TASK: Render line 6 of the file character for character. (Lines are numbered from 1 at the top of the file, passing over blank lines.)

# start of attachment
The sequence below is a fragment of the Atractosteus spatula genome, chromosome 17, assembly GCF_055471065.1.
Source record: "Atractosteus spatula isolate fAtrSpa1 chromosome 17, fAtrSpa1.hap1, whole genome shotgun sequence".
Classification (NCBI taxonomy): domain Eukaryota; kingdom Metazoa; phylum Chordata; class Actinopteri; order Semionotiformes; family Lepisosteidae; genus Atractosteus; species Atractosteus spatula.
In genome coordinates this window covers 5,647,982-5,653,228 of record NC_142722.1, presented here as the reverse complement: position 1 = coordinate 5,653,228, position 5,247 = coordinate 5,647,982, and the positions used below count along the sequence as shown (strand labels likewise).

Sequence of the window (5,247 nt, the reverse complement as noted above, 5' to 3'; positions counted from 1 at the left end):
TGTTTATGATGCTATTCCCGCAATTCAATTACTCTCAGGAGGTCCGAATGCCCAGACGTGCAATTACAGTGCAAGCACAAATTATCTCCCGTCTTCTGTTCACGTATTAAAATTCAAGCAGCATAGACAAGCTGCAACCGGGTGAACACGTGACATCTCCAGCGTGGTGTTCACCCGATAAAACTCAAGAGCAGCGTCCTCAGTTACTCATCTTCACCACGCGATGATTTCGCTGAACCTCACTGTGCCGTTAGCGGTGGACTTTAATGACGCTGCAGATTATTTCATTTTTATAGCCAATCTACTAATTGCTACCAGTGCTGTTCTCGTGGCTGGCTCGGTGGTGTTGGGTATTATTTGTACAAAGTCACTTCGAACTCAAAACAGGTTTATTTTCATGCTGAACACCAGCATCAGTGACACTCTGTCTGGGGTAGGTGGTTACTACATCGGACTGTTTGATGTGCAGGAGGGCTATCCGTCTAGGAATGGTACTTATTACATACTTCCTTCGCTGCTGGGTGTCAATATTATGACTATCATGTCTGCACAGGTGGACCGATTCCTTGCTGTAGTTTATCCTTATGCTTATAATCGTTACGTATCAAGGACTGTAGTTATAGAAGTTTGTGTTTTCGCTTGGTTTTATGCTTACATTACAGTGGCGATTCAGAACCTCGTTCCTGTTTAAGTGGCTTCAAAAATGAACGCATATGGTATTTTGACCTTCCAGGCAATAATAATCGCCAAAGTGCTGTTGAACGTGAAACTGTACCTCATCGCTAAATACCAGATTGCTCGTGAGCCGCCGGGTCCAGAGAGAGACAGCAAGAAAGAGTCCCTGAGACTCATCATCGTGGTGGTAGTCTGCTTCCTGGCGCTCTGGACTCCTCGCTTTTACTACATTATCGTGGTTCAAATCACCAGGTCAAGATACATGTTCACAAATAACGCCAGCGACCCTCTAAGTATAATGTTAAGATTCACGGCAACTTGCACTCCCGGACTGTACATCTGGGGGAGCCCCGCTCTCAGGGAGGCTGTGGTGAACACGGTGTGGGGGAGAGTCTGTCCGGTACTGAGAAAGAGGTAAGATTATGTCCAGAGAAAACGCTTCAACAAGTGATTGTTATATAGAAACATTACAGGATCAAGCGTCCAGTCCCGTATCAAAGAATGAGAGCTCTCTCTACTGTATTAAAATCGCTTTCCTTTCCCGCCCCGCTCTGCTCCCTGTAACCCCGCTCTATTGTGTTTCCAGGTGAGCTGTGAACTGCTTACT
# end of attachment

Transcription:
TGTTTATGATGCTATTCCCGCAATTCAATTACTCTCAGGAGGTCCGAATGCCCAGACGTGCAATTACAGTGCAAGCACAAATTATCTCCCGTCTTCTGTTCACGTATTAAAATTCAAGCAGCATAGACAAGCTGCAACCGGGTGAACACGTGACATCTCCAGCGTGGTGTTCACCCGATAAAACTCAAGAGCAGCGTCCTCAGTTACTCATCTTCACCACGCGATGATTTCGCTGAACCTCACTGTGCCGTTAGCGGTGGACTTTAATGACGCTGCAGATTATTTCATTTTTATAGCCAATCTACTAATTGCTACCAGTGCTGTTCTCGTGGCTGGCTCGGTGGTGTTGGGTATTATTTGTACAAAGTCACTTCGAACTCAAAACAGGTTTATTTTCATGCTGAACACCAGCATCAGTGACACTCTGTCTGGGGTAGGTGGTTACTACATCGGACTGTTTGATGTGCAGGAGGGCTATCCGTCTAGGAATGGTACTTATTACATACTTCCTTCGCTGCTGGGTGTCAATATTATGACTATCATGTCTGCACAGGTGGACCGATTCCTTGCTGTAGTTTATCCTTATGCTTATAATCGTTACGTATCAAGGACTGTAGTTATAGAAGTTTGTGTTTTCGCTTGGTTTTATGCTTACATTACAGTGGCGATTCAGAACCTCGTTCCTGTTTAAGTGGCTTCAAAAATGAACGCATATGGTATTTTGACCTTCCAGGCAATAATAATCGCCAAAGTGCTGTTGAACGTGAAACTGTACCTCATCGCTAAATACCAGATTGCTCGTGAGCCGCCGGGTCCAGAGAGAGACAGCAAGAAAGAGTCCCTGAGACTCATCATCGTGGTGGTAGTCTGCTTCCTGGCGCTCTGGACTCCTCGCTTTTACTACATTATCGTGGTTCAAATCACCAGGTCAAGATACATGTTCACAAATAACGCCAGCGACCCTCTAAGTATAATGTTAAGATTCACGGCAACTTGCACTCCCGGACTGTACATCTGGGGGAGCCCCGCTCTCAGGGAGGCTGTGGTGAACACGGTGTGGGGGAGAGTCTGTCCGGTACTGAGAAAGAGGTAAGATTATGTCCAGAGAAAACGCTTCAACAAGTGATTGTTATATAGAAACATTACAGGATCAAGCGTCCAGTCCCGTATCAAAGAATGAGAGCTCTCTCTACTGTATTAAAATCGCTTTCCTTTCCCGCCCCGCTCTGCTCCCTGTAACCCCGCTCTATTGTGTTTCCAGGTGAGCTGTGAACTGCTTACT